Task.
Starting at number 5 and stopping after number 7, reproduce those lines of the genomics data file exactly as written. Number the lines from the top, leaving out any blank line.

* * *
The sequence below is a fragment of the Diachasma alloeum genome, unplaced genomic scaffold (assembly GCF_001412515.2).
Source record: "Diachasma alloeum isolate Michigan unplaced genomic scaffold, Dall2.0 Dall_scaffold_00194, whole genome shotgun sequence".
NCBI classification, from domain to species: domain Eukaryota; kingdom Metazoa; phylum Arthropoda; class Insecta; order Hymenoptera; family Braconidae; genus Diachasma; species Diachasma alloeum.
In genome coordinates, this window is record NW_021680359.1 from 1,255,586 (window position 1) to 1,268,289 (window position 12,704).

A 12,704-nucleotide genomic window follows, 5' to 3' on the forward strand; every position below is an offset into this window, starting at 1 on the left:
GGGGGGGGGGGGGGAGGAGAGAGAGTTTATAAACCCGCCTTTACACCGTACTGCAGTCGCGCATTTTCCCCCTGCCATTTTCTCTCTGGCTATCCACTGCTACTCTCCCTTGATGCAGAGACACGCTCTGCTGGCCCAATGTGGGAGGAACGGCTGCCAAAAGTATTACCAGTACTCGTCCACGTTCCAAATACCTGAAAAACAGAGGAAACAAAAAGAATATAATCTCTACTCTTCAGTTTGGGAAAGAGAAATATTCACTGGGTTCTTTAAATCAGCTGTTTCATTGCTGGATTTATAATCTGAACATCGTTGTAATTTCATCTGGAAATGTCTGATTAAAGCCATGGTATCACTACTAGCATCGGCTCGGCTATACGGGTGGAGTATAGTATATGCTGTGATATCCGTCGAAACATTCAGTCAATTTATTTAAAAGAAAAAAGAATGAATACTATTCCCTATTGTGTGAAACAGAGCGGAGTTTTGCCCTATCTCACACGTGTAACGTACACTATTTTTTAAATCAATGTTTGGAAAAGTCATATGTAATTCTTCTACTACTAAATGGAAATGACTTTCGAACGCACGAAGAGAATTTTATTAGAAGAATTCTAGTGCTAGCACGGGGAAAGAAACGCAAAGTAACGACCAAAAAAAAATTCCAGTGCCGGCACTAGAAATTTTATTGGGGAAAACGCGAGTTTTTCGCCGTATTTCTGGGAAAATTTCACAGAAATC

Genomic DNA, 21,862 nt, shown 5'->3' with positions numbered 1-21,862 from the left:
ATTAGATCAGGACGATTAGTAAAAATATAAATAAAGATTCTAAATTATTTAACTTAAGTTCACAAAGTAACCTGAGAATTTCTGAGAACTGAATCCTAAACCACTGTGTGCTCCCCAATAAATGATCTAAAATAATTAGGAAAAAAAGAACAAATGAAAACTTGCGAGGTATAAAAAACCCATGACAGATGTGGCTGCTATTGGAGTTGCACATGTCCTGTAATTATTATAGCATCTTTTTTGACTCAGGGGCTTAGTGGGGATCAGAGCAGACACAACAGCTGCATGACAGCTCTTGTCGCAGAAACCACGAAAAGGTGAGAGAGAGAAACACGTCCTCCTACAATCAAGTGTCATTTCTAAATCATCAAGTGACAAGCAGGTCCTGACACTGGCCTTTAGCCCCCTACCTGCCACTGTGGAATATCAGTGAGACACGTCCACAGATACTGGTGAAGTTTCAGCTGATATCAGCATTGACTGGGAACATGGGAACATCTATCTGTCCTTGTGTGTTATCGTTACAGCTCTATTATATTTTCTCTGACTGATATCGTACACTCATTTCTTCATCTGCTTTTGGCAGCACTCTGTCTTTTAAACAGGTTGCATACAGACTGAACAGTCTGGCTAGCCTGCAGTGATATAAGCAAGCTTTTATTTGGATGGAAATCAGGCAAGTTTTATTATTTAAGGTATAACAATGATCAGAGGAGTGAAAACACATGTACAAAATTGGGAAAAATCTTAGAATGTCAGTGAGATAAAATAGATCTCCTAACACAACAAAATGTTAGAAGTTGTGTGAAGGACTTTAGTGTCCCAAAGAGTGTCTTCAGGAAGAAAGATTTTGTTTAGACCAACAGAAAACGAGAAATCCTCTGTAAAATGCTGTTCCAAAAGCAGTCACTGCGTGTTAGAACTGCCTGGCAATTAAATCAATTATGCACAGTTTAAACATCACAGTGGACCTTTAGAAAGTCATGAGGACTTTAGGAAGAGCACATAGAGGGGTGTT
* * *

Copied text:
A 12,704-nucleotide genomic window follows, 5' to 3' on the forward strand; every position below is an offset into this window, starting at 1 on the left:
GGGGGGGGGGGGGGAGGAGAGAGAGTTTATAAACCCGCCTTTACACCGTACTGCAGTCGCGCATTTTCCCCCTGCCATTTTCTCTCTGGCTATCCACTGCTACTCTCCCTTGATGCAGAGACACGCTCTGCTGGCCCAATGTGGGAGGAACGGCTGCCAAAAGTATTACCAGTACTCGTCCACGTTCCAAATACCTGAAAAACAGAGGAAACAAAAAGAATATAATCTCTACTCTTCAGTTTGGGAAAGAGAAATATTCACTGGGTTCTTTAAATCAGCTGTTTCATTGCTGGATTTATAATCTGAACATCGTTGTAATTTCATCTGGAAATGTCTGATTAAAGCCATGGTATCACTACTAGCATCGGCTCGGCTATACGGGTGGAGTATAGTATATGCTGTGATATCCGTCGAAACATTCAGTCAATTTATTTAAAAGAAAAAAGAATGAATACTATTCCCTATTGTGTGAAACAGAGCGGAGTTTTGCCCTATCTCACACGTGTAACGTACACTATTTTTTAAATCAATGTTTGGAAAAGTCATATGTAATTCTTCTACTACTAAATGGAAATGACTTTCGAACGCACGAAGAGAATTTTATTAGAAGAATTCTAGTGCTAGCACGGGGAAAGAAACGCAAAGTAACGACCAAAAAAAAATTCCAGTGCCGGCACTAGAAATTTTATTGGGGAAAACGCGAGTTTTTCGCCGTATTTCTGGGAAAATTTCACAGAAATC

Genomic DNA, 21,862 nt, shown 5'->3' with positions numbered 1-21,862 from the left: